A History of Opposing School Choice and School Autonomy Down-Under

Jan 2, 2016 by

(2015). The Australian Education Union: A History of Opposing School Choice and School Autonomy Down-Under. Journal of School Choice: Vol. 9, Collective Bargaining in Education, pp. 626-641. doi: 10.1080/15582159.2015.1079465

In this article, I chronicle the recent history of efforts to broaden school choice in the Commonwealth of Australia and the opposition to these efforts put forth by Australia’s largest teacher union, the Australian Education Union (AEU). Evidence is presented on the positive effects that flow from the public funding of nongovernment schools and of the perception held by principals that less external regulation improves school functions. In spite of this, the Union continues to oppose choice efforts. I conclude that, at least in Australia, the influence of the AEU has placed impediments in the way of increased school choice and autonomy. Readers in other countries may draw their own conclusions from these observations in Australia.

Similar to many overseas education systems, illustrated by Charter schools in the United States and Free schools in England, Australian government commitment at the Commonwealth, state, and territory level to school choice is represented by both public funding of nongovernment schools, including those which are faith based, and by programs which aim to give government controlled schools increased autonomy in an attempt to raise standards and better to reflect the needs and aspirations of their communities. Then Independent Public Schools initiative funded by the Commonwealth government, for example, has been justified by the argument that giving government schools greater autonomy in staffing, budgets, and curriculum focus will lead to improved outcomes (Australian Government, 2015).
While the major political parties (the left-of-center Australian Labor Party [ALP] and the more conservative Liberal and National parties [LNP]) support school choice, the major teacher union representing government school teachers, the Australian Education Union (AEU), has been opposed to governments funding nongovernment schools and to giving government controlled schools greater autonomy. The official ALP campaign policy (The Melbourne University, 2013a) taken to the 2013 federal election promised to give government schools greater freedom over staffing and budgets while the LNP policy (LNP, 2013) taken to the 2013 election also promised increased autonomy to government schools. The AEU, on the other hand, has been opposed to such policy initiatives (AEU, 2013).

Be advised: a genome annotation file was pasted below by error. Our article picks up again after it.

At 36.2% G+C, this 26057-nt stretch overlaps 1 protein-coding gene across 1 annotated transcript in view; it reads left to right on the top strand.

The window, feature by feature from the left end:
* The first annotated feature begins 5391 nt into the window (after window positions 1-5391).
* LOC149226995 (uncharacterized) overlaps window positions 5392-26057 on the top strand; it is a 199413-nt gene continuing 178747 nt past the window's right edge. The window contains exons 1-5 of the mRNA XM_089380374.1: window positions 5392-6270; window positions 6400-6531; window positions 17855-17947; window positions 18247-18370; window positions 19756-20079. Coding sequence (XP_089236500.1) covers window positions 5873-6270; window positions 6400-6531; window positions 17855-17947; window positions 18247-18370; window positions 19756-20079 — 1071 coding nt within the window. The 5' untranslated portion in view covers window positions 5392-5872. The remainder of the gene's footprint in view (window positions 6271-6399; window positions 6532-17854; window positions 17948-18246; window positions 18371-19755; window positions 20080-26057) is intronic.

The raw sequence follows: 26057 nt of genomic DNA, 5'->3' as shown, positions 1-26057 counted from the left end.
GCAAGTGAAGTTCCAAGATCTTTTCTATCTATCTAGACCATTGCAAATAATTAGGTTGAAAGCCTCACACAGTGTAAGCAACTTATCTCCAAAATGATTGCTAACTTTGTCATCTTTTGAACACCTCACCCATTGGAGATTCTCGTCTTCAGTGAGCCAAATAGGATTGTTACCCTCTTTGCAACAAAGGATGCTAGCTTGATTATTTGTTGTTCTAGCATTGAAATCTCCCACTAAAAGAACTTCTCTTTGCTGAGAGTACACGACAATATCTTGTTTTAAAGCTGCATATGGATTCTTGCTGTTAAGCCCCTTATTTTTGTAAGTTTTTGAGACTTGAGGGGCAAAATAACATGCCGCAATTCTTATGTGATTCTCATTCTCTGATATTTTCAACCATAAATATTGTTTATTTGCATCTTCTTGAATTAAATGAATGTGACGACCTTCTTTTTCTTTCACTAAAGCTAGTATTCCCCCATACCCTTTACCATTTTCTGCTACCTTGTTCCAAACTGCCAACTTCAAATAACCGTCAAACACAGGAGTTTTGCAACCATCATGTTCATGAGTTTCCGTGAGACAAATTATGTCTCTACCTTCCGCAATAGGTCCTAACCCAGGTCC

The AEU couches its opposition to nongovernment schools in equity terms—financing such schools reduces funding to government schools and competition and choice in education are said to exacerbate disadvantage (AEU, 2013). The AEU has also announced opposition to recent initiatives like the Commonwealth Government’s Independent Public School program; a program designed to give government schools greater autonomy over budgets, staffing, and curriculum focus (AEU, 2013).

While the AEU argues that its opposition to school choice is based on sound philosophical and practical grounds; that, education should be free and secular and that not all parents can afford nongovernment school fees, I find that the reality proves otherwise. The AEU is a cultural-left organization and is affiliated with the Australian Council of Trade Unions. As argued by Ken Gannicott (Gannicott, 1997) the AEU’s primary goal is centered on self-interest as proven by its advocacy of centralized Enterprise Bargaining Agreements that stifle school autonomy and innovation and flexibility in education.

Source: The Australian Education Union: A History of Opposing School Choice and School Autonomy Down-Under – Journal of School Choice – Volume 9, Issue 4

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